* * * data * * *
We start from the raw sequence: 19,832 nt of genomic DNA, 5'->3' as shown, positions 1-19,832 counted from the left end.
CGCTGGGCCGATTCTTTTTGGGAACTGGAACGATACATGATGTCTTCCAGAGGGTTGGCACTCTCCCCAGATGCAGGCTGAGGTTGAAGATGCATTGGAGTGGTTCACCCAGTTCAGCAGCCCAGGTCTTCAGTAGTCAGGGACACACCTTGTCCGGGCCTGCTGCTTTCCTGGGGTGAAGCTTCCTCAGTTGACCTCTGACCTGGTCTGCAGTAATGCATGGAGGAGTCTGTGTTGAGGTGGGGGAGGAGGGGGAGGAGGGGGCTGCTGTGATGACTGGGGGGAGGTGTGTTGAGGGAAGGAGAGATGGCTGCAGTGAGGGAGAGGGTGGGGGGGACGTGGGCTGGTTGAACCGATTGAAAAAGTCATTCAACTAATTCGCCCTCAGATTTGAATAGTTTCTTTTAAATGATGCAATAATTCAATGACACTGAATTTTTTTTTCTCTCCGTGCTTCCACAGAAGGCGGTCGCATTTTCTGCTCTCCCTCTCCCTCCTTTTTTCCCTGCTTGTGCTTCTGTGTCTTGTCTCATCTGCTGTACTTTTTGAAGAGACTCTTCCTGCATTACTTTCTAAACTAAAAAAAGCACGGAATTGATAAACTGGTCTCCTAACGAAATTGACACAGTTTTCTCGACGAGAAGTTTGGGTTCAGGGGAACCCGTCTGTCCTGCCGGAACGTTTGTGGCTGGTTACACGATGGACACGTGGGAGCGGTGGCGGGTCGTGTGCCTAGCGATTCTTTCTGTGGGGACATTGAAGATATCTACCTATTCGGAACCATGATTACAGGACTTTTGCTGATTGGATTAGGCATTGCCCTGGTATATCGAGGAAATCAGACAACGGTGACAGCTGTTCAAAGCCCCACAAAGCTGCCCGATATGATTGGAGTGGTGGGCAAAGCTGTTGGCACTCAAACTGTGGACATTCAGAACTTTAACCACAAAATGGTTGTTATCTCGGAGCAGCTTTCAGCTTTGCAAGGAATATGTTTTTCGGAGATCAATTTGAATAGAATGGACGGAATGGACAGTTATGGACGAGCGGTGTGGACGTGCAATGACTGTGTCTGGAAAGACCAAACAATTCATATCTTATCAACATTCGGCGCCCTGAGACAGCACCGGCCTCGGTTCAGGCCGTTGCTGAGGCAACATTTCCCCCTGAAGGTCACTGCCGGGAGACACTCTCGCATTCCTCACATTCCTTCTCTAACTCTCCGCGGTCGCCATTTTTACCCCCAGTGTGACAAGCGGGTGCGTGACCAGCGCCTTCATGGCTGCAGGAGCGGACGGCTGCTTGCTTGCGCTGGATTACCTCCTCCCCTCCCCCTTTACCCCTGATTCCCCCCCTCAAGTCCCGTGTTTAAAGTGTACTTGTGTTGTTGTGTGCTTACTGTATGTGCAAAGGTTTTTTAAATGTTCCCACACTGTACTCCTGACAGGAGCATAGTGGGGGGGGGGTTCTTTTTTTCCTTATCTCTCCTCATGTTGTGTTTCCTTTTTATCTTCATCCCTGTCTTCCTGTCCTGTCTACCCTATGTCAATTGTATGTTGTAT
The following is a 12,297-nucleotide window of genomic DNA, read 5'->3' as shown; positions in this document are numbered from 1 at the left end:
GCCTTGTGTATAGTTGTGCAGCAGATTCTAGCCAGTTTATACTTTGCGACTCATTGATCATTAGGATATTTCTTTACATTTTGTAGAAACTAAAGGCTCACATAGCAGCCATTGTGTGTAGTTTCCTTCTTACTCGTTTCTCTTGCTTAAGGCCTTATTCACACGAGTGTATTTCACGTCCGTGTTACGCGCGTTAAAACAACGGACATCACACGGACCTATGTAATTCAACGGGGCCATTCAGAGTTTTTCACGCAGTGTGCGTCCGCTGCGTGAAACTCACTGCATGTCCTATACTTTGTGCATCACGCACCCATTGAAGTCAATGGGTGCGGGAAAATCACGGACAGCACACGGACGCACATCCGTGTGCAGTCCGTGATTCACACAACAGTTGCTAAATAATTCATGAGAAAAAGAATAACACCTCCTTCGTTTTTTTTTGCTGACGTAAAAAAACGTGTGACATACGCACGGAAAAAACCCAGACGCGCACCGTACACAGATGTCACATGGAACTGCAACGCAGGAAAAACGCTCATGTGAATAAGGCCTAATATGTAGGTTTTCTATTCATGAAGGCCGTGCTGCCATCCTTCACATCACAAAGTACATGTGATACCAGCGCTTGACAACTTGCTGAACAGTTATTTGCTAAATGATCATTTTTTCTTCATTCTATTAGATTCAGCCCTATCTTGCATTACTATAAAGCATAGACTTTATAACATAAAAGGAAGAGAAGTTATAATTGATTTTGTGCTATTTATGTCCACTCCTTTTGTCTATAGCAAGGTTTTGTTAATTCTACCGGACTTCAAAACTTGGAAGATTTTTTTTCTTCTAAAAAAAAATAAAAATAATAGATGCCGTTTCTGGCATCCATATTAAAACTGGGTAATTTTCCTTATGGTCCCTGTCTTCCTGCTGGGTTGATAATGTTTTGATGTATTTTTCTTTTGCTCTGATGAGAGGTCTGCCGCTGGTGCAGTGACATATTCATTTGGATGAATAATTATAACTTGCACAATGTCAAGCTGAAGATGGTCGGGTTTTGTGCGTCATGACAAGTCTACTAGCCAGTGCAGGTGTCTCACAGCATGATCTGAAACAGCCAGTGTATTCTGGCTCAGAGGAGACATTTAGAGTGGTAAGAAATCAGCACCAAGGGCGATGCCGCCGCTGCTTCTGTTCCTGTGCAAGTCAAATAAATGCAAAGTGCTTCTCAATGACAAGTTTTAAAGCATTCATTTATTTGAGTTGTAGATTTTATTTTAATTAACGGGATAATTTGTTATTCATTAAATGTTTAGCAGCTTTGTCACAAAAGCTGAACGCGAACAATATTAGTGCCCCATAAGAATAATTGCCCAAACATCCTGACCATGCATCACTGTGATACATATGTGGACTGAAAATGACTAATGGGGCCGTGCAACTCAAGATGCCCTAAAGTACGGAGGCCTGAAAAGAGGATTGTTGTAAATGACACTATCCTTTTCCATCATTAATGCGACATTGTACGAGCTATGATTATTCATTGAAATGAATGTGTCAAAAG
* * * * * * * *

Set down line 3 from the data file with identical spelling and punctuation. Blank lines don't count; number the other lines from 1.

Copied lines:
The following is a 12,297-nucleotide window of genomic DNA, read 5'->3' as shown; positions in this document are numbered from 1 at the left end: